Discussion Questions:

  1. What are three complaints Chief John Ross has about how the Cherokee are being treated?

  1. Create three arguments to go against the complaints you listed in question 3).

DIRECTIONS: In as much detail as possible, describe what you see in Figures 1 and 2 below.

  1. Compare Figure 1 with Figure 2 and highlight for me THREE of the biggest differences.



Watch the video from and then answer the following questions:

Discussion Questions:

  1. How did Thomas Jefferson see the relationship between Native Americans and White Americans?

  1. Who came along and changed how White Americans saw Native Americans? After this change, how did White Americans then view Native Americans?

  1. When told of the signing of a treaty removing the Native Americans from their lands, what did many Native Americans do? Why?

  1. What did the Native Americans lose once White American soldiers came onto their lands?


  1. Read the data provided below and come up with THREE conclusions on what the data means.

The Trail of Tears is a name given to the forced relocation and movement of Native American nations from southeastern parts of the United States following the Indian Removal Act of 1830. The removal included many members of the Cherokee, Muscogee (Creek), Seminole, Chickasaw, and Choctaw nations, among others in the United States, from their homelands to Indian Territory (eastern sections of the present-day state of Oklahoma). The phrase originated from a description of the removal of the Choctaw Nation in 1831. Many Native Americans suffered from exposure, disease and starvation en route to their destinations. Many died, including 4,000 of the 15,000 relocated Cherokee.

In 1831 the Choctaw were the first to be removed, and they became the model for all other removals. After the Choctaw, the Seminole were removed in 1832, the Creek in 1834, then the Chickasaw in 1837, and finally the Cherokee in 1838. After removal, some Native Americans remained in their ancient homelands - the Choctaw are found in Mississippi, the Seminole in Florida, the Creek in Alabama, and the Cherokee in North Carolina. A limited number of non-native Americans (including African-Americans - usually as slaves) also accompanied the Native American nations on the trek westward. By 1837, 46,000 Native Americans from these southeastern states had been removed from their homelands thereby opening 25 million acres for predominantly white settlement.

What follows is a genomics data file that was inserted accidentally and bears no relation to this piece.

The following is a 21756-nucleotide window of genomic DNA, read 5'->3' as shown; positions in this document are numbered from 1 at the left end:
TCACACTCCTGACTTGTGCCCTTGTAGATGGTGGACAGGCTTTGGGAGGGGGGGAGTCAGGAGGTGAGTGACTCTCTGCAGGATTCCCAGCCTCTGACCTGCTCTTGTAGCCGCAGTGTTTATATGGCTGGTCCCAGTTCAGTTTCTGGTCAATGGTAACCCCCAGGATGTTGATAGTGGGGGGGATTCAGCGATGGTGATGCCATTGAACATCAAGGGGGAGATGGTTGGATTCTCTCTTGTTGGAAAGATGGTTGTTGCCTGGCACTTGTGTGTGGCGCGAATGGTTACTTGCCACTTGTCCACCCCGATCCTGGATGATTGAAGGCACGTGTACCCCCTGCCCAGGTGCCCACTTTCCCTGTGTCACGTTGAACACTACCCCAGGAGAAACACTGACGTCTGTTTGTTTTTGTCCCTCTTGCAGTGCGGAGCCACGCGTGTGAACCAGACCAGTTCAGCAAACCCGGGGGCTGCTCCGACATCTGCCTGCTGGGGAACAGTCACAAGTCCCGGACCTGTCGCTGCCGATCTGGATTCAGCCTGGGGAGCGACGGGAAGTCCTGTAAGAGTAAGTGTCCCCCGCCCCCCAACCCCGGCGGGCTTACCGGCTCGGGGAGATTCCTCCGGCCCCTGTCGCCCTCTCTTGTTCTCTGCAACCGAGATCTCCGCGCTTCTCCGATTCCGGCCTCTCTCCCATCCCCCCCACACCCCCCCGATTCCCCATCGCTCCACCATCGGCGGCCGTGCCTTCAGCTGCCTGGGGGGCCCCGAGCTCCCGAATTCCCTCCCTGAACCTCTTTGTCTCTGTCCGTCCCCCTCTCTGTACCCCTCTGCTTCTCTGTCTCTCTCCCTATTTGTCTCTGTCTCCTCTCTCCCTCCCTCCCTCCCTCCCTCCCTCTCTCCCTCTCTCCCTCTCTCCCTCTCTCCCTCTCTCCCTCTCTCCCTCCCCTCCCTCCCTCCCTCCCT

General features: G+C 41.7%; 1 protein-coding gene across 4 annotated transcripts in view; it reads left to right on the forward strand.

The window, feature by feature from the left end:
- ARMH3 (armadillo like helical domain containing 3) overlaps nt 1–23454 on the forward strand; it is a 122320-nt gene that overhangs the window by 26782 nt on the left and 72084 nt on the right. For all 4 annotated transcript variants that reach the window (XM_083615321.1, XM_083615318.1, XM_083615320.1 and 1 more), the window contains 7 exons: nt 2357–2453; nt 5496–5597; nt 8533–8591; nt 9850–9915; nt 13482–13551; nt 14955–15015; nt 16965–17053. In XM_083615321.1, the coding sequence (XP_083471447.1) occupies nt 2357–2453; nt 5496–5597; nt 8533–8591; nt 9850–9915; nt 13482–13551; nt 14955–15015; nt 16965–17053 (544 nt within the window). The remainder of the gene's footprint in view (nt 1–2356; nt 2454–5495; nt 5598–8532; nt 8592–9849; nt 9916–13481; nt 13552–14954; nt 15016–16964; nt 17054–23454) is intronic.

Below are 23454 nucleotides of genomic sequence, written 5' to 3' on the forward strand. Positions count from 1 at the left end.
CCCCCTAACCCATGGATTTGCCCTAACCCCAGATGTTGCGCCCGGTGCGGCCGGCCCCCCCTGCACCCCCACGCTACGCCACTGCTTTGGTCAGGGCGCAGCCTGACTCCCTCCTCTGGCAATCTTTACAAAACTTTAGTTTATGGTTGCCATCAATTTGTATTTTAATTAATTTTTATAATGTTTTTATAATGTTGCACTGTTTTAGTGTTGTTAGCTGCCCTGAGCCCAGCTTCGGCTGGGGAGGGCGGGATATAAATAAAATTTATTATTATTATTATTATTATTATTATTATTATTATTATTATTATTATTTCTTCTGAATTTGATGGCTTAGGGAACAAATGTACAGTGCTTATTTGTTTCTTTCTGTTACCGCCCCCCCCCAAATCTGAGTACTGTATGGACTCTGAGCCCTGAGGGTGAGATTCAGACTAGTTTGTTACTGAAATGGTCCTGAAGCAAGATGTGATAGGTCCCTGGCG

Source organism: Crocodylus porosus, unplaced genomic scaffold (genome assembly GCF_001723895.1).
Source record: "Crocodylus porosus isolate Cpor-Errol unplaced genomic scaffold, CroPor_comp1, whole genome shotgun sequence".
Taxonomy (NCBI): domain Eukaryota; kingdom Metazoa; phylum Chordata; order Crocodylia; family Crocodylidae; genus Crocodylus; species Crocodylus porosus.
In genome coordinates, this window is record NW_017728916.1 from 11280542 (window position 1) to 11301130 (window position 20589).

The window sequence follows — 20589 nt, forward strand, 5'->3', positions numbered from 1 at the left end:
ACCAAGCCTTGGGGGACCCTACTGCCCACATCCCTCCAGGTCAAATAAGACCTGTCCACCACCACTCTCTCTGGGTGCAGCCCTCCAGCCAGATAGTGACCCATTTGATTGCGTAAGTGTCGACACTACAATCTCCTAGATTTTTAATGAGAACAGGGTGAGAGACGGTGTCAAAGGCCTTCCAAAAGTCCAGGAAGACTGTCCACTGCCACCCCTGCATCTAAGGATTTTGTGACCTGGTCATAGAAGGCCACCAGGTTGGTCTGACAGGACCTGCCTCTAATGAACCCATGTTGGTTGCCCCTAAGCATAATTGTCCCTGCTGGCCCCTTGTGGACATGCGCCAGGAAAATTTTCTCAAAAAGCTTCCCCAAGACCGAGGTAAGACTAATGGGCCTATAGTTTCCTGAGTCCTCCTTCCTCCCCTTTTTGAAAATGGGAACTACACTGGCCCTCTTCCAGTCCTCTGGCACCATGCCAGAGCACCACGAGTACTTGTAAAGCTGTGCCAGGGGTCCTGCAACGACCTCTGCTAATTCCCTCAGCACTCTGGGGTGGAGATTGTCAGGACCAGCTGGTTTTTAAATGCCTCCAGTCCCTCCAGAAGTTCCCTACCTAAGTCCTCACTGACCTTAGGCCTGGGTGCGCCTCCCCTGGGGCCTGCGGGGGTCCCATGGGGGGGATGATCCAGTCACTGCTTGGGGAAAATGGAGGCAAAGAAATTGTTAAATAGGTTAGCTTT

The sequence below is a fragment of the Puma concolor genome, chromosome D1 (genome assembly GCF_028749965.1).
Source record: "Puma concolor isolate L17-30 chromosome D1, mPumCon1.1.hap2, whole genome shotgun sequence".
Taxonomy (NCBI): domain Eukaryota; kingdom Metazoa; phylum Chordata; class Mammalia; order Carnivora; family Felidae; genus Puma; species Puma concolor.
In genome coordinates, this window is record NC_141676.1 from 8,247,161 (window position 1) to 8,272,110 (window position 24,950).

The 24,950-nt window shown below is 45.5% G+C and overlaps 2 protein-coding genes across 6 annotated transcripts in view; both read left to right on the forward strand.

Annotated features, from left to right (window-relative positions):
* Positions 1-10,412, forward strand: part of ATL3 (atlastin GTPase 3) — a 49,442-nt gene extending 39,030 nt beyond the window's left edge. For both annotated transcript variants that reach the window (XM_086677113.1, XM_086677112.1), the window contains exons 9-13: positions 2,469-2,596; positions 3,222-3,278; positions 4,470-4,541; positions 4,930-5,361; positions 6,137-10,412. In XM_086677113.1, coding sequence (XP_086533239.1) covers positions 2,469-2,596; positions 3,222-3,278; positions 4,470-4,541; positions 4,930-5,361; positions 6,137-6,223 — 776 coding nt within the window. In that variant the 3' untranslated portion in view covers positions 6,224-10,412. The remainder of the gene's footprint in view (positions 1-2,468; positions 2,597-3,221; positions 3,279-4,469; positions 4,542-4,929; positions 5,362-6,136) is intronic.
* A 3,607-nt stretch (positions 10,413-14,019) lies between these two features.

In the winter of 1838 the Cherokee began the thousand-mile march with scant clothing and most on foot without shoes or moccasins. The march began in Red Clay, Tennessee, the location of the last Eastern capital of the Cherokee Nation. The Cherokee were given used blankets from a hospital in Tennessee where an epidemic of small pox had broken out. Because of the diseases, the Indians were not allowed to go into any towns or villages along the way; many times this meant traveling much farther to go around them.

After crossing Tennessee and Kentucky, they arrived in Southern Illinois at Golconda about the 3rd of December 1838. Here the starving Indians were charged a dollar a head (equal to $21.83 today) to cross the river on "Berry's Ferry" which typically charged twelve cents, equal to $2.62 today. They were not allowed passage until the ferry had serviced all others wishing to cross and were forced to take shelter under "Mantle Rock," a shelter bluff on the Kentucky side, until "Berry had nothing better to do". Many died huddled together at Mantle Rock waiting to cross. Several Cherokee were murdered by locals. The killers filed a lawsuit against the U.S. Government through the courthouse in Vienna, suing the government for $35 a head (equal to $763.88 today) to bury the murdered Cherokee.